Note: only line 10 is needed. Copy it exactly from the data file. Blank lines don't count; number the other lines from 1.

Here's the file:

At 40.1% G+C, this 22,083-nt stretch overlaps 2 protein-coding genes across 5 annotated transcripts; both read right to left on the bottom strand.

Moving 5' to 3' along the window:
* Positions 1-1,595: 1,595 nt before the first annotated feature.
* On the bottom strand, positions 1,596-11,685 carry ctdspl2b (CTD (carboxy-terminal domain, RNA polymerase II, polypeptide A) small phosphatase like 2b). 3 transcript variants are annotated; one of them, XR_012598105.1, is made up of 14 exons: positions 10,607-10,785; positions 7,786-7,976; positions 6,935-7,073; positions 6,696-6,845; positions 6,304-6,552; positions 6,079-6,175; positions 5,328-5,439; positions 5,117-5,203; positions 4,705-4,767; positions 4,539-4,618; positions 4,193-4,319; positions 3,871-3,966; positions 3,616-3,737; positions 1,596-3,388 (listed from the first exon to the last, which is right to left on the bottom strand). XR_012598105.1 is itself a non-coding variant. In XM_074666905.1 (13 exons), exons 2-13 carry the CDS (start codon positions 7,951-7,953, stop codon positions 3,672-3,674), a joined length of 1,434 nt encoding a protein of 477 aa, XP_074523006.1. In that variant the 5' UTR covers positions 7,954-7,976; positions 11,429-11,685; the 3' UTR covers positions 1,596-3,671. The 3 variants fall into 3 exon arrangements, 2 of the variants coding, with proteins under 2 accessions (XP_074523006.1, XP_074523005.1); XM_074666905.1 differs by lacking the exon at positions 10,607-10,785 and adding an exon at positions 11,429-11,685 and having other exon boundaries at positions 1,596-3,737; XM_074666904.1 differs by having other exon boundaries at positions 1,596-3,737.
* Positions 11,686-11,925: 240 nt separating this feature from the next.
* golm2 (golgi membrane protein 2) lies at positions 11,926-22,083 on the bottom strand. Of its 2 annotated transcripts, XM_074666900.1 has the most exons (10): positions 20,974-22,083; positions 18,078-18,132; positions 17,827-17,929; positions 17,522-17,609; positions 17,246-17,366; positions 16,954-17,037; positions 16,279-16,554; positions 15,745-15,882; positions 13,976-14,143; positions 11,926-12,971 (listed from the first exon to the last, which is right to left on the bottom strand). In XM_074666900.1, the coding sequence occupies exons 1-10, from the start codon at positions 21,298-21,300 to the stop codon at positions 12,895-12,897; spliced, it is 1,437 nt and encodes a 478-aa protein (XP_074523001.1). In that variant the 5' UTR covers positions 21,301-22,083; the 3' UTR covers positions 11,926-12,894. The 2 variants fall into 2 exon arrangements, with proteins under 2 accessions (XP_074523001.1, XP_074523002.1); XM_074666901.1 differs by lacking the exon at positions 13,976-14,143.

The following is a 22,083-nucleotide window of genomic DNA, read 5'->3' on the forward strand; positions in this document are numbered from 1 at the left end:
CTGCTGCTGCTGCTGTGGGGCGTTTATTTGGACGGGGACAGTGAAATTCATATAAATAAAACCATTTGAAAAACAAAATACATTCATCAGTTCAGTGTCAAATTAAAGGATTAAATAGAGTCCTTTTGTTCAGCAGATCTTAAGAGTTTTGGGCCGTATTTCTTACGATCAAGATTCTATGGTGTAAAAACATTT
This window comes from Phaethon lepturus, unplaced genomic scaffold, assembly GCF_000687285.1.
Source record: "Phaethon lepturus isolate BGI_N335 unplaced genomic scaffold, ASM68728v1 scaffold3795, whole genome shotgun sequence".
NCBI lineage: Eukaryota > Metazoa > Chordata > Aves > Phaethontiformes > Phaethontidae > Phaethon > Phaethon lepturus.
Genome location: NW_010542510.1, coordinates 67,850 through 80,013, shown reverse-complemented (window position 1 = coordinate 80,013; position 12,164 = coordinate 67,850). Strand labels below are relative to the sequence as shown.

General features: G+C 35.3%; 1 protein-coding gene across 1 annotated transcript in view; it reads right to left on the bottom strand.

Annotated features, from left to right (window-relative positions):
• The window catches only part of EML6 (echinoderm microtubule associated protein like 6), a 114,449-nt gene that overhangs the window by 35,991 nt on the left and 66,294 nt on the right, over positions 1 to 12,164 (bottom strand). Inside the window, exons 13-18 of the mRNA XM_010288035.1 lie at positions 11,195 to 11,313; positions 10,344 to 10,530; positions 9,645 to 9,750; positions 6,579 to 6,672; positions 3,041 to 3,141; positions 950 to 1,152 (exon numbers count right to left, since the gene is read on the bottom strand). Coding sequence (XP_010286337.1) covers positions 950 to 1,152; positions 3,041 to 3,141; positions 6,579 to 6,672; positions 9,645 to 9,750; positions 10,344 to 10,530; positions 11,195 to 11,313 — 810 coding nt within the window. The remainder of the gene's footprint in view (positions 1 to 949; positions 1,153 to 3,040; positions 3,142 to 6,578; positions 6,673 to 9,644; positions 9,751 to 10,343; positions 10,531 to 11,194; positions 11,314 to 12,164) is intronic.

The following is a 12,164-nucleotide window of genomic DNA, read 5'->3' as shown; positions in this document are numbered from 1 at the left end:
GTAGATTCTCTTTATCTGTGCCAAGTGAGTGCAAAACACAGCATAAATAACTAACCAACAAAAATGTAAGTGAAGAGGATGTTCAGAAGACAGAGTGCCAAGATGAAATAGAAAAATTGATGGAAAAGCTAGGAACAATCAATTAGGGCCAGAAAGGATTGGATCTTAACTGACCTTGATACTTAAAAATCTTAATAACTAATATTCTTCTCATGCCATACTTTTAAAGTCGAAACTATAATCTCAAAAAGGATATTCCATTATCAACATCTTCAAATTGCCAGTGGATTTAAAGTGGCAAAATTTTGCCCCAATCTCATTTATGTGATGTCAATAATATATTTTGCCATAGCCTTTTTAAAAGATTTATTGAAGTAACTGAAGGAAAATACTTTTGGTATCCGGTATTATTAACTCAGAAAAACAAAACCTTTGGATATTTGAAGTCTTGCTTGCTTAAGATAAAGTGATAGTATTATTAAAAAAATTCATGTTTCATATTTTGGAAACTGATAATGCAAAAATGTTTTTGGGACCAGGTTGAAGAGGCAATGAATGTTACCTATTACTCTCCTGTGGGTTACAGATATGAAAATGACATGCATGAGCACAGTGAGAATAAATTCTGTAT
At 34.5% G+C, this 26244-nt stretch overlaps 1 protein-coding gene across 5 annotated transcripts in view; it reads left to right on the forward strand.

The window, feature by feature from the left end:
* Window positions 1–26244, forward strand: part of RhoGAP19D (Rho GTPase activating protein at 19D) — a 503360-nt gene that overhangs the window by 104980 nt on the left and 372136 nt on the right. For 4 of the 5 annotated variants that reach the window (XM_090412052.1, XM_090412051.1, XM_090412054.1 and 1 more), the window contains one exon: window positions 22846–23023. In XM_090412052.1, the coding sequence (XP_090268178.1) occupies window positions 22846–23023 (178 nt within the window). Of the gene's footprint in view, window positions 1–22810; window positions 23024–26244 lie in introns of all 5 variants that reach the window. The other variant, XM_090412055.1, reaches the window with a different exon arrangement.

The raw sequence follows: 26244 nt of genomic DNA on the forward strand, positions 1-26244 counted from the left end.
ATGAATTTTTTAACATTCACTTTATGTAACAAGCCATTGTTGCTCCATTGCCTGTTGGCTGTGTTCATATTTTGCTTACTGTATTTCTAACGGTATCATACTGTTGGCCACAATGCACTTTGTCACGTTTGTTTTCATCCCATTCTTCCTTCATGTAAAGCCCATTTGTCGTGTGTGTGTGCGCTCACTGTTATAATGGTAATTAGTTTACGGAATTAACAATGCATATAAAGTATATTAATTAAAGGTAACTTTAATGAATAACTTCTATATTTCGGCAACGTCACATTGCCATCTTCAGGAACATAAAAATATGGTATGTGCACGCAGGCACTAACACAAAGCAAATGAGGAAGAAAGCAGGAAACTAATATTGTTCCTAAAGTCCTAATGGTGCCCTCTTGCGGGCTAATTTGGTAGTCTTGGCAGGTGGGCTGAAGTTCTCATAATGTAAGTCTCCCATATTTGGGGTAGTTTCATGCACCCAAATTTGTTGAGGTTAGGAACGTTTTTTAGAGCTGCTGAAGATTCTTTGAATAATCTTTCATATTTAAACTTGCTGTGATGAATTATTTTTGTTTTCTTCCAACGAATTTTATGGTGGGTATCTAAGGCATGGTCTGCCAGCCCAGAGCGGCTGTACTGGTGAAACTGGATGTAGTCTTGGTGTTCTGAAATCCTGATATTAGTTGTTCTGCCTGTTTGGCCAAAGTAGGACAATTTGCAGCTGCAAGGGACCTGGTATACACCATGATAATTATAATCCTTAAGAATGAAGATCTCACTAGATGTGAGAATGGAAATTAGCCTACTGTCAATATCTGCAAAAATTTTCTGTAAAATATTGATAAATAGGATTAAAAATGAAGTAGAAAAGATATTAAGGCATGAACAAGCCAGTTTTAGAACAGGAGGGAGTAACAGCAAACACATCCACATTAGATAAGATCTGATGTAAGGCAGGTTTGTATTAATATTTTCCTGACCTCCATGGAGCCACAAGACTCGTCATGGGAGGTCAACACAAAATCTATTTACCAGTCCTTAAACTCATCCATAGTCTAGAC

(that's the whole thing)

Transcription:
Source record: "Phaethon lepturus isolate BGI_N335 unplaced genomic scaffold, ASM68728v1 scaffold3795, whole genome shotgun sequence".